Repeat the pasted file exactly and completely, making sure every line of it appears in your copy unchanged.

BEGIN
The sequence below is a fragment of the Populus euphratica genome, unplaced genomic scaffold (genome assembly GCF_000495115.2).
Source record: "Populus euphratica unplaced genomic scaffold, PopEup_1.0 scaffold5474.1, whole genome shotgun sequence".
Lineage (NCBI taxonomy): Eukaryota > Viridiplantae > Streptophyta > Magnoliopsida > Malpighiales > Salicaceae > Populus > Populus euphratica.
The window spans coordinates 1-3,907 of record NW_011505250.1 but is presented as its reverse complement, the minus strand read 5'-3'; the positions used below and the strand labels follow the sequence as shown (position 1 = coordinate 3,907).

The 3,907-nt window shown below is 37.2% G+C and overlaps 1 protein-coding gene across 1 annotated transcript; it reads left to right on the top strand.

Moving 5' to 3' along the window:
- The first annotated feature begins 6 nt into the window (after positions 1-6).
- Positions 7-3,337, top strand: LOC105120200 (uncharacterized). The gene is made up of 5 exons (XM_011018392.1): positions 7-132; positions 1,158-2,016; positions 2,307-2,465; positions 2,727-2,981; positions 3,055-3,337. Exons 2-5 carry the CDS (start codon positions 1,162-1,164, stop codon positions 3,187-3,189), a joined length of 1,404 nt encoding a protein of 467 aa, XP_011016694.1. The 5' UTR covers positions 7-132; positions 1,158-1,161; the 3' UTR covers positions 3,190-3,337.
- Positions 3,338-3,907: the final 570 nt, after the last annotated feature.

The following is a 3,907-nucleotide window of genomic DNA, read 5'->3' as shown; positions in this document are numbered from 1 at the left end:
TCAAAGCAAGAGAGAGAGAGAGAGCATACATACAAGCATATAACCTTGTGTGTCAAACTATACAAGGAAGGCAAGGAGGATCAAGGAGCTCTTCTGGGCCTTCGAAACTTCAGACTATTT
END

The sequence below is a fragment of the Populus euphratica genome, unplaced genomic scaffold (genome assembly GCF_000495115.2).
Source record: "Populus euphratica unplaced genomic scaffold, PopEup_1.0 scaffold5474.1, whole genome shotgun sequence".
Lineage (NCBI taxonomy): Eukaryota > Viridiplantae > Streptophyta > Magnoliopsida > Malpighiales > Salicaceae > Populus > Populus euphratica.
The window spans coordinates 1-3,907 of record NW_011505250.1 but is presented as its reverse complement, the minus strand read 5'-3'; the positions used below and the strand labels follow the sequence as shown (position 1 = coordinate 3,907).

The 3,907-nt window shown below is 37.2% G+C and overlaps 1 protein-coding gene across 1 annotated transcript; it reads left to right on the top strand.

Moving 5' to 3' along the window:
- The first annotated feature begins 6 nt into the window (after positions 1-6).
- Positions 7-3,337, top strand: LOC105120200 (uncharacterized). The gene is made up of 5 exons (XM_011018392.1): positions 7-132; positions 1,158-2,016; positions 2,307-2,465; positions 2,727-2,981; positions 3,055-3,337. Exons 2-5 carry the CDS (start codon positions 1,162-1,164, stop codon positions 3,187-3,189), a joined length of 1,404 nt encoding a protein of 467 aa, XP_011016694.1. The 5' UTR covers positions 7-132; positions 1,158-1,161; the 3' UTR covers positions 3,190-3,337.
- Positions 3,338-3,907: the final 570 nt, after the last annotated feature.

The following is a 3,907-nucleotide window of genomic DNA, read 5'->3' as shown; positions in this document are numbered from 1 at the left end:
TCAAAGCAAGAGAGAGAGAGAGAGCATACATACAAGCATATAACCTTGTGTGTCAAACTATACAAGGAAGGCAAGGAGGATCAAGGAGCTCTTCTGGGCCTTCGAAACTTCAGACTATTT